A state of emergency

PROPERTY DAMAGE: This photo distributed by Mecosta County Emergency Management shows high water levels seen on Wednesday on 183rd Avenue. Hovercrafts were able to measure 30 inches of water in some areas on Thursday. (Courtesy photos)

At least $3 million in damage caused by rising level of Muskegon River

BIG RAPIDS — A state of emergency has been declared in Mecosta County, but it is unlikely that residents will receive any kind of federal assistance in response to this week’s floods.

Eric O’Neil, chairperson of the Mecosta County Board of Commissioners, signed a declaration for a local state of emergency on Thursday. The local state of emergency can last for up to seven days.

An estimated $3 million in personal property damage has been caused by Muskegon River floods. That number is expected to rise as waters recede and reveal the full extent of damage caused by the water and subsequent freezing, but it likely will be too low to prompt any kind of federal response.

“Right now, with our damage estimate sitting at $3 million, we are not eligible for any assistance. FEMA requires damages to be at least $11 million,” said County Administrator Paul Bullock. “As of right now, we have no money coming in to help with damages.”

The area most affected by flood waters spans about a mile and a half between Garfield Road and 11 Mile Road in Rogers Heights. Flood waters are deepest on 185th Avenue, said Sheriff Todd Purcell.

As of Thursday afternoon, water levels had dropped about 10 inches from Wednesday; however, crews in hovercrafts were still able to measure 30 inches of water in some areas, said equalization director Shila Kiander.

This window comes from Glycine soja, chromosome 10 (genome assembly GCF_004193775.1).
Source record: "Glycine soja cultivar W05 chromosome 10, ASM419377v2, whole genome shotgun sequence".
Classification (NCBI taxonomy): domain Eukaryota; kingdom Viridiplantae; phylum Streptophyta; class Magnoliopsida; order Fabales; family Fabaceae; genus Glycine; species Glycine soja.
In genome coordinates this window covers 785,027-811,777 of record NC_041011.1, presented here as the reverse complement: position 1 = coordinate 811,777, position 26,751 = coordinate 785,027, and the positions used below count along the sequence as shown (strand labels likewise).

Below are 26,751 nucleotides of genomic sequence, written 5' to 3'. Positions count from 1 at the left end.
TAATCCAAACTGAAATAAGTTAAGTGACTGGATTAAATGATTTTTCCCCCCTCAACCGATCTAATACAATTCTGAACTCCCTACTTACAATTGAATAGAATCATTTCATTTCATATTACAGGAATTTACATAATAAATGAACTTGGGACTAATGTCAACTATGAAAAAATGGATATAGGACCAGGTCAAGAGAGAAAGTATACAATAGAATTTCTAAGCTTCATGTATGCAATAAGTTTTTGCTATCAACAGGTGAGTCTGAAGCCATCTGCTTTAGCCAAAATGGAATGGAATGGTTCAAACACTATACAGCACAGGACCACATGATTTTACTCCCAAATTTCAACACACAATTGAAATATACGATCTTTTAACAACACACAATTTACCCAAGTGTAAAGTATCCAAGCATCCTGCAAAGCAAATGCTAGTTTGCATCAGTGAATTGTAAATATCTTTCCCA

Kiander, who also serves as the county’s damage assessment official, said her offices considered homes destroyed, or a complete loss, if they have a foot or more of standing water in the main floor for more than 24 hours.

“That (assessment) has nothing to do with building codes or the health department or condemning,” she said. “The job of the damage assessor is to go out, take the value of an assessed home and make a report to turn over to the state and hope they grant a state of emergency. If they grant a state of emergency, (homeowners) don’t get money, but they might get loans or something else the government has to offer them.”

Of the 55 homes she surveyed on Thursday, about half are considered destroyed. Some homes Kiander saw had water halfway up their front doors. One home, valued near $180,000, had two feet of water standing in its basement and its support beams were about to buckle, she said.

Of the homeowners she interviewed, none had flood insurance.

Sometimes mortgage lenders require their clients to carry flood insurance, but it’s a policy that must be purchased in addition to home insurance, said Tyler Schuberg, at Schuberg Insurance Agency.

“Flood is excluded on home insurance policies. It has to be bought separately,” he said. “Are there flood plains and flood areas around here? Yes, there are. It’s upon the insurer to seek that coverage, but we do recommend it if we see they’re in those territories. … The most coverage you can have on a home is $250,000, and on contents the coverage limit is $150,000. There are limits to contents in basements.”

In addition to property damage on the surface, there also could be extensive damage to the septic and well systems in the affected areas, Bullock said.

“One thing the health department is investigating is the wells that have been covered,” he said. “People will need to call the health department to see about making that water safe for consumption. … That’s down the road, but people will start to go back in and think, ‘Oh, my well still works.’ Your well is probably going to be contaminated.”

Septic fields also are likely to be damaged by the floods, but the health department doesn’t believe it will pose a long-term health risk to the area, Bullock said.

Consumers Energy worked to restore power in flood-affected areas on Thursday. Power was cut off to protect evacuating residents and first responders. The area without power was larger than the area that was initially affected as a precaution against additional flooding.

Damages to roadways and other infrastructure can’t be assessed until waters recede, Bullock said, which might not happen until the next thaw.

The National Weather Service has issued a flood warning for western central Mecosta County through 2:30 a.m. Saturday. The Grand Rapids office said an ice jam and melting snow caused the Muskegon River to flood between Rogers Heights and Big Rapids.